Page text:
With Wonder Woman hitting theaters soon, fans of the DC Comics universe are waiting with bated breath to see if the masterminds at Warner Bros. can finally strike gold with a superhero film. Man of Steel, Batman v. Superman: Dawn of Justice and Suicide Squad were all revealed with ample hype, but ultimately let fans down on their promises.
But maybe, just maybe, the best gritty and mature (since that's the motif we're going with) DC Comics 'movie' has been here all along, and its sequel just released last week.
Warning: Spoilers ahead for Injustice: Gods Among Us and the first chapter of Injustice 2.
The story so far
Injustice 2, the follow-up to 2011's Injustice: Gods Among Us, is a fighting game for the PlayStation 4 and Xbox One from NetherRealm Studios (the team behind Mortal Kombat) centered around brisk and brutal battles in the DC Universe. The first game's grim story begins with Superman accidentally killing his wife and unborn child, in turn leading to the nuclear devastation of Metropolis.
The culprit of this madness? Well, that'd be none other than the Joker, and the world of Injustice pulls us in when Superman breaks his code and punches straight through the Joker, killing him. As you can guess, Batman wasn't too happy about that.
Long story short, Superman forms The Regime, a dictatorial team of supers to keep the violence of the world in check. The Flash, Cyborg, Green Lantern and Wonder Woman join The Regime as the fall of Superman's morality and the rise of Batman's 'insurgency' has them thinking they're on the right side. Supes teams up with Black Adam, Sinestro and a slew of other villains and is eventually taken down by Batman, but not without the help of a Justice League from an alternate dimension and his own crew of super villains, because comic books! The game ends with Superman and friends locked in a cell that dampens their powers. Roll credits.
Right off the bat, Injustice 2 had its work cut out for it. How do you follow-up a Civil War-style story without retreading the same ground? So, the team at NetherRealm decided not to, and instead they doubled-down on the distraught world from the first game and introduced a bigger bad, Braniac, who travels the galaxy in search of worlds and cities to collect. The game then has the pleasure of reuniting the sides of Batman and Superman, along with the timely arrival of Supes' moral opposite, Supergirl, to take down the greater of two evils.
Why 'Injustice 2' works
The game is absolutely stunning, with seamless transitions between fully-rendered cut scenes and battles, poignant dialogue and what may be the best facial motion capture ever in a video game. For all intents and purposes, this is an interactive animated film, and a damn good one at that.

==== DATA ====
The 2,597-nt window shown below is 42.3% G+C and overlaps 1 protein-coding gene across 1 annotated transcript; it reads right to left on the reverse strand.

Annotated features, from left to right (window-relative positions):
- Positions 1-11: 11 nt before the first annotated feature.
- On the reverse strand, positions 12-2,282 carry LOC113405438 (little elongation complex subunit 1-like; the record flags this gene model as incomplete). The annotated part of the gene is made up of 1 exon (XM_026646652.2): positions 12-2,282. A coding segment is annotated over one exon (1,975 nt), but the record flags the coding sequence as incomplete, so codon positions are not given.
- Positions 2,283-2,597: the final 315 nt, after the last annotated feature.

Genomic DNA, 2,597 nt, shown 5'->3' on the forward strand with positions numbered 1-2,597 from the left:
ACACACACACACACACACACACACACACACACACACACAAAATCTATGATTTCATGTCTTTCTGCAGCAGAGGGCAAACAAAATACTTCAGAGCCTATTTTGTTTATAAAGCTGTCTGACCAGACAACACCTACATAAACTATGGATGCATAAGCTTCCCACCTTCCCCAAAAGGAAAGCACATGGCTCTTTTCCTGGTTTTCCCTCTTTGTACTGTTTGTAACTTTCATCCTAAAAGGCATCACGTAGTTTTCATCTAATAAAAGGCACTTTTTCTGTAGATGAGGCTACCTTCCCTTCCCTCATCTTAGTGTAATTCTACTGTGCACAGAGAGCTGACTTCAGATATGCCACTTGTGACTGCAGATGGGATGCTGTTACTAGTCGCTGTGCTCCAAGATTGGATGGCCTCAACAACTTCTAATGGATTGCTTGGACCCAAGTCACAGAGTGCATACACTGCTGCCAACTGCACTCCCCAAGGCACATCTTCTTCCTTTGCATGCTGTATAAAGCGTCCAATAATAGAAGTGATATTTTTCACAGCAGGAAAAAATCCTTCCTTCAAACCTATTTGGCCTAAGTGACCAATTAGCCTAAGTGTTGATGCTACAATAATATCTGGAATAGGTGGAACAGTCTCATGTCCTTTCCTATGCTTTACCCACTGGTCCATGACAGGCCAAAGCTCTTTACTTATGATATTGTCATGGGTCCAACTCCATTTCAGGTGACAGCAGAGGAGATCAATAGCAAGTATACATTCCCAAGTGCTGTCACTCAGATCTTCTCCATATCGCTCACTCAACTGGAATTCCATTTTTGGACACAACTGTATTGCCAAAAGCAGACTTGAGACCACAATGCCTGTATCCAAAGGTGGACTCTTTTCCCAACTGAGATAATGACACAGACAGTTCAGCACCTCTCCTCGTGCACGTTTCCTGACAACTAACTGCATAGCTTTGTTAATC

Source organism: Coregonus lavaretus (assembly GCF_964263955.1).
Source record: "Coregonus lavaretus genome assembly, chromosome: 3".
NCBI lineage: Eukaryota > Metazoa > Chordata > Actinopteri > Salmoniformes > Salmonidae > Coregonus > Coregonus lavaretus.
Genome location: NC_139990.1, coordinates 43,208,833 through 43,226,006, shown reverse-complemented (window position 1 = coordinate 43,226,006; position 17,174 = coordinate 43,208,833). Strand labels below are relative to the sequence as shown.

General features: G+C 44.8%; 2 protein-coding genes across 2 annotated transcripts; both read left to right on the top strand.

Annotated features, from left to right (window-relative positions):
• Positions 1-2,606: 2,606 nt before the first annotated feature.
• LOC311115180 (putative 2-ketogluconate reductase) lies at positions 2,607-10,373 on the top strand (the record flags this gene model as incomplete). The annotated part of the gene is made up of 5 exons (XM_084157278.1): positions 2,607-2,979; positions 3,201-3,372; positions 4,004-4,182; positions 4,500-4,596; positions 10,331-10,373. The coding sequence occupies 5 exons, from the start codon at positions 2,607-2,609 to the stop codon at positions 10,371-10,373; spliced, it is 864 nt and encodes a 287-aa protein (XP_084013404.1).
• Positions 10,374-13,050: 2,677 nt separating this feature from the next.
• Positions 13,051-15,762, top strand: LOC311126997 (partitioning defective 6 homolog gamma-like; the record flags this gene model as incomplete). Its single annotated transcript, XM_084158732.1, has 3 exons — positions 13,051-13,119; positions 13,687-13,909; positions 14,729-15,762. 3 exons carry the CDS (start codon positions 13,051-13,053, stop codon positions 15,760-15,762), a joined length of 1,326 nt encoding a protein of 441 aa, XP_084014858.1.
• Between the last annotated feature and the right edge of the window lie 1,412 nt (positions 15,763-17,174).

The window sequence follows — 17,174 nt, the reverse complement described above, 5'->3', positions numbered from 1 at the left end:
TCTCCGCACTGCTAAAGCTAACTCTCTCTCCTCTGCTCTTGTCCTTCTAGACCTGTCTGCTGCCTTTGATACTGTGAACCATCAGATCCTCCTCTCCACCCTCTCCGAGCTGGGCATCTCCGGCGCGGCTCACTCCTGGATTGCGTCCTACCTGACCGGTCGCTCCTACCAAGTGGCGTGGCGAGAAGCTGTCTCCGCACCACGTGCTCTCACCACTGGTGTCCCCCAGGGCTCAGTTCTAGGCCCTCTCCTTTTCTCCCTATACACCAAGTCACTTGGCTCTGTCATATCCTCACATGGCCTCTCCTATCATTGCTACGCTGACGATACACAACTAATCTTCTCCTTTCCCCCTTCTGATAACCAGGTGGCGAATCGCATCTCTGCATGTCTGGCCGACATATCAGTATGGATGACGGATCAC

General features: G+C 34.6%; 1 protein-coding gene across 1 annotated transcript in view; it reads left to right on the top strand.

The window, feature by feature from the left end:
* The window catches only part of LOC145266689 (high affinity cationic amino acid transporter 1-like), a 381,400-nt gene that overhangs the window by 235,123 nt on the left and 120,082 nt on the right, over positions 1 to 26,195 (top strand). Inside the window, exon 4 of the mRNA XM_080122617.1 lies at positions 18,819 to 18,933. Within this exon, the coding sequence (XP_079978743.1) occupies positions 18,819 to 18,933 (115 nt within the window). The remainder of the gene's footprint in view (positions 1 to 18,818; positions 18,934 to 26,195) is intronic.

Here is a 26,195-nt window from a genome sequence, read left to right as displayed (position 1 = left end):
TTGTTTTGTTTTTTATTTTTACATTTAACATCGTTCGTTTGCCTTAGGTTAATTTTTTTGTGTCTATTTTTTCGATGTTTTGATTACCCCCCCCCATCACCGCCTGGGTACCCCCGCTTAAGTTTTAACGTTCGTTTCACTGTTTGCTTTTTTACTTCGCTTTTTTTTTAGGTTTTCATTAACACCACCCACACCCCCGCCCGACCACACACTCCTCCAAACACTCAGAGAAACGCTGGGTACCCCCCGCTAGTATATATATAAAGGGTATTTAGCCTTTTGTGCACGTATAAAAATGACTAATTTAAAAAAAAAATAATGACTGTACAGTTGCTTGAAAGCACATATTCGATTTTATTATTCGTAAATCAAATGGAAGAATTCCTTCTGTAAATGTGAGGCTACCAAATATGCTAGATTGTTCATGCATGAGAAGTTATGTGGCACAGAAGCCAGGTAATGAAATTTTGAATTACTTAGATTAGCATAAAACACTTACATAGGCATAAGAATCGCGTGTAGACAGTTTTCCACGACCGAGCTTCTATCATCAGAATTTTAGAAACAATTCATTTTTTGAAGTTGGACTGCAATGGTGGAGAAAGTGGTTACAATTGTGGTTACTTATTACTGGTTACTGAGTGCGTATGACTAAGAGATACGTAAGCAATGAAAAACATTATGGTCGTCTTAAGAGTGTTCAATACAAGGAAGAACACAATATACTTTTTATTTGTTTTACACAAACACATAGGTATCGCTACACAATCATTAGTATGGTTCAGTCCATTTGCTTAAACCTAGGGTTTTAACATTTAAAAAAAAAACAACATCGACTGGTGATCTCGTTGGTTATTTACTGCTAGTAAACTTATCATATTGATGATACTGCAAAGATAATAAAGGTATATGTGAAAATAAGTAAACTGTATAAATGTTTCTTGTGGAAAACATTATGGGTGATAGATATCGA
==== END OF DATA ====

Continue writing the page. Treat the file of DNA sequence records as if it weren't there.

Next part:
'Injustice 2', despite its unbelievably grim setup, has plenty of heart and a dash of humor, something the films centered around even just one character (see: Man of Steel) lack completely. Sure, the sequel has the benefit of setup from the first game, but let's be honest, that didn't do Batman v. Superman any favors. Injustice can drop in and pull out characters on a whim, and as players we're still invested in where they go and what they do. A talking gorilla with telekinetic powers? We're in. A rage monster with a blood-vomiting cat as its ward? Sign us up.
The films of the DC Comics Extended Universe are fun and frantic, sure, but its hard to see simple things like motive or drive. From the moment Injustice: Gods Among Us introduced players to a murderous Superman, we knew the ethical waters would be muddied. This might not be a fight one can take sides on, a la Captain America: Civil War, and seeing the Big Blue Boy Scout actually kill people for the "greater good" is legitimately uncomfortable to watch, almost cringe-worthy.
Despite Injustice 2's introduction of Braniac, the end of the game will still leave players wondering whether the choice they just made (offered at the end of the game) was really the right one. The game begs a real, societally-relevant question of us, teaching us about the word of friends and adopted family. "Every Battle Defines Us" is the game's tag, so its heroes ask us: "When is enough, enough?"
So what's next?
DC is no strangers to succeeding in realms outside of the silver screen. Its animated outingshave been nothing short of spectacular, with Justice League Unlimited, Batman: The Animated Series and Young Justice all gaining critical acclaim during their runs on television, and for good reason. These series embrace the weird and wild of the DC Universe, something the DCEU films lack.
DC's comics publishing line has also been stellar as-of late, with its DC Rebirth initiative and series like Superman, Green Lanterns and Green Arrow reminding us why we care about these characters in the first place. Even the Injustice comics, set between the events of each game, reveal plot points and build character for almost every hero even referenced in the games. That's dedication.
Fortunately, there is a light at the end of the dark tunnel, and with Wonder Woman already receiving favorable impressions, maybe the DCEU films are on the up-and-up. One thing is for sure though, that Warner Bros. could take a note from NetherRealm and its work on the Injustice series. The games are dark, brutal and brooding, and we love every second of them.